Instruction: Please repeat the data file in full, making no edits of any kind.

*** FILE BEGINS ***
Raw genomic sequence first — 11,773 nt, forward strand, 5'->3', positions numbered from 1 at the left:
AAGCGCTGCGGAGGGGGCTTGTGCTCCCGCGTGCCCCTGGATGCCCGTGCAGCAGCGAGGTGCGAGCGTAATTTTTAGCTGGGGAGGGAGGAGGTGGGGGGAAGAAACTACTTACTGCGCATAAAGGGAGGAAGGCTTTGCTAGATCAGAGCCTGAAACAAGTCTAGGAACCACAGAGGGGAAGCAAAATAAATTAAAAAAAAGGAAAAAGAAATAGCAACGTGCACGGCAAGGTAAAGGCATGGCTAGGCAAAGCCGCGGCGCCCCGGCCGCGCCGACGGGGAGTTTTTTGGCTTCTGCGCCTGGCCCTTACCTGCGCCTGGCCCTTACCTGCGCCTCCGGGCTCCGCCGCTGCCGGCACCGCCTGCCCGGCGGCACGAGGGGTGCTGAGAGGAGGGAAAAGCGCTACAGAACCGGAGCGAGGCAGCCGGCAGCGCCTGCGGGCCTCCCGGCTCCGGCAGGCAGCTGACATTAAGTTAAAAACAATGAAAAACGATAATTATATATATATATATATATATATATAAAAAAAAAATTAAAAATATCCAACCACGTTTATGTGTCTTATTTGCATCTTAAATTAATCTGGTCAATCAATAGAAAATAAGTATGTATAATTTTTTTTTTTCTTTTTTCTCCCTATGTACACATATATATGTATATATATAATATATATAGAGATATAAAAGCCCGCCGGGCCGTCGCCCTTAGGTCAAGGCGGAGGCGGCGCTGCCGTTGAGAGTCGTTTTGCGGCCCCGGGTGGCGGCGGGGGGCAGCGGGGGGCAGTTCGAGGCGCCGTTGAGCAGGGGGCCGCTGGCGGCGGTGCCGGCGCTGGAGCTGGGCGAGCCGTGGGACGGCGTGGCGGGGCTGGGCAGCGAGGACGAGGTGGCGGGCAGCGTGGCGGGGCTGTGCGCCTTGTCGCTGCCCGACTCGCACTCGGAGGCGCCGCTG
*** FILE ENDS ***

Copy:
Raw genomic sequence first — 11,773 nt, forward strand, 5'->3', positions numbered from 1 at the left:
AAGCGCTGCGGAGGGGGCTTGTGCTCCCGCGTGCCCCTGGATGCCCGTGCAGCAGCGAGGTGCGAGCGTAATTTTTAGCTGGGGAGGGAGGAGGTGGGGGGAAGAAACTACTTACTGCGCATAAAGGGAGGAAGGCTTTGCTAGATCAGAGCCTGAAACAAGTCTAGGAACCACAGAGGGGAAGCAAAATAAATTAAAAAAAAGGAAAAAGAAATAGCAACGTGCACGGCAAGGTAAAGGCATGGCTAGGCAAAGCCGCGGCGCCCCGGCCGCGCCGACGGGGAGTTTTTTGGCTTCTGCGCCTGGCCCTTACCTGCGCCTGGCCCTTACCTGCGCCTCCGGGCTCCGCCGCTGCCGGCACCGCCTGCCCGGCGGCACGAGGGGTGCTGAGAGGAGGGAAAAGCGCTACAGAACCGGAGCGAGGCAGCCGGCAGCGCCTGCGGGCCTCCCGGCTCCGGCAGGCAGCTGACATTAAGTTAAAAACAATGAAAAACGATAATTATATATATATATATATATATATATAAAAAAAAAATTAAAAATATCCAACCACGTTTATGTGTCTTATTTGCATCTTAAATTAATCTGGTCAATCAATAGAAAATAAGTATGTATAATTTTTTTTTTTCTTTTTTCTCCCTATGTACACATATATATGTATATATATAATATATATAGAGATATAAAAGCCCGCCGGGCCGTCGCCCTTAGGTCAAGGCGGAGGCGGCGCTGCCGTTGAGAGTCGTTTTGCGGCCCCGGGTGGCGGCGGGGGGCAGCGGGGGGCAGTTCGAGGCGCCGTTGAGCAGGGGGCCGCTGGCGGCGGTGCCGGCGCTGGAGCTGGGCGAGCCGTGGGACGGCGTGGCGGGGCTGGGCAGCGAGGACGAGGTGGCGGGCAGCGTGGCGGGGCTGTGCGCCTTGTCGCTGCCCGACTCGCACTCGGAGGCGCCGCTG